The Importance of Theological Grounding

by: 
Bryan A. Just, MA

As one of several youth leaders in my church, we often discuss the needs we are seeing among our students, what questions they have, and how we can best address them. In addition to theological questions, our students have asked us about social issues ranging from how they should approach relationships with LGBTQ+ classmates to how to respond to political and social justice movements. As we try to identify the best ways of addressing their questions, though, we run into two problems.

Becoming a Pastor-Bioethicist

by: 
Wilson Jeremiah, ThM

If you’re a pastor, then you’re most likely an accidental bioethicist.[1] How so? For starters, you’ve probably encountered (or will soon enough) a question from your congregation about one of these difficult topics: abortion, assisted suicide, birth control, withdrawing life support, children and technology, etc.[2] As pastors, of course, we are expected to provide answers, or more precisely, biblical answers, to those sorts of questions. Once we start thinking about what the Bible has to say to these challenging issues of our day, we become accidental pastor-bioethicists—though certainly not all pastor-bioethicists are created equal. Are you ready to give a biblical answer to such besetting bioethical issues? What does it mean to give a biblical answer?

 

Embracing the Art of Dying in the Church Today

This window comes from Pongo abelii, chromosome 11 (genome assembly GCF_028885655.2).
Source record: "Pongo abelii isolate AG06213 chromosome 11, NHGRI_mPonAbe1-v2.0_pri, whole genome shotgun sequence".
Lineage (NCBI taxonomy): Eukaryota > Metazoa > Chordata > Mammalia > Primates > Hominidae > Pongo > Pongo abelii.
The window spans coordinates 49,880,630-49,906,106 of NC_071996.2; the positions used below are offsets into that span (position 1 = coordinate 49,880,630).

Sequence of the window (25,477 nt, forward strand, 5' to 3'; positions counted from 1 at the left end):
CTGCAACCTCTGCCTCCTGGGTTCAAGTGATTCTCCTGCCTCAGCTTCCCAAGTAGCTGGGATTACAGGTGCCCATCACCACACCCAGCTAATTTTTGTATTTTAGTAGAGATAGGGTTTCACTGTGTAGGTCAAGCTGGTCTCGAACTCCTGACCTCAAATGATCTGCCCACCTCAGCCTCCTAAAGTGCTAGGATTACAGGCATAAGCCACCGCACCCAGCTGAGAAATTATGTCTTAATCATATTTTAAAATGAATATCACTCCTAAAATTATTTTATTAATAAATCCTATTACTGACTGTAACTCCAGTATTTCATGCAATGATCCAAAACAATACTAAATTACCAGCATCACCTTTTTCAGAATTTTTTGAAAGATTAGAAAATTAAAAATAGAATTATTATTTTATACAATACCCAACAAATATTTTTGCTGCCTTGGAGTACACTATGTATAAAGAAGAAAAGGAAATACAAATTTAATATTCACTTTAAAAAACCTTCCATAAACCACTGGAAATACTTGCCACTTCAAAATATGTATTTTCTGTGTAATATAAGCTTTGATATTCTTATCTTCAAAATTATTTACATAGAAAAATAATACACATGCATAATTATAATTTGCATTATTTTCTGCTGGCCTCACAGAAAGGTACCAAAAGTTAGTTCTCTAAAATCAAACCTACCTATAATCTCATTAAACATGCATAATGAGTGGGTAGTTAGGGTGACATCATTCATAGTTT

by: 
Bryan A. Just, MA

In my previous essay, I wrote about the opportunity presented by COVID-19 for Christians to think deeply about death and the end of life. It is clear that Christians today approach death in ways that are quite different than those who have come before us. While we can celebrate the advances in medical technology that have assisted in postponing death, we should be quite wary of the ways in which these advances have kept us from confronting the reality of our own mortality.

Talking about Death in the Midst of Pandemic

by: 
Bryan A. Just, MA

In a previous article in this forum, I wrote about how COVID-19 could serve as a jumping-off point for raising issues of bioethics in the church, issues that extend far beyond the current pandemic. Two examples I gave were of issues related to vaccines/public health and healthcare disparities. However, there is another topic that is just as easily raised and is perhaps even more pressing for the church today: facing death.

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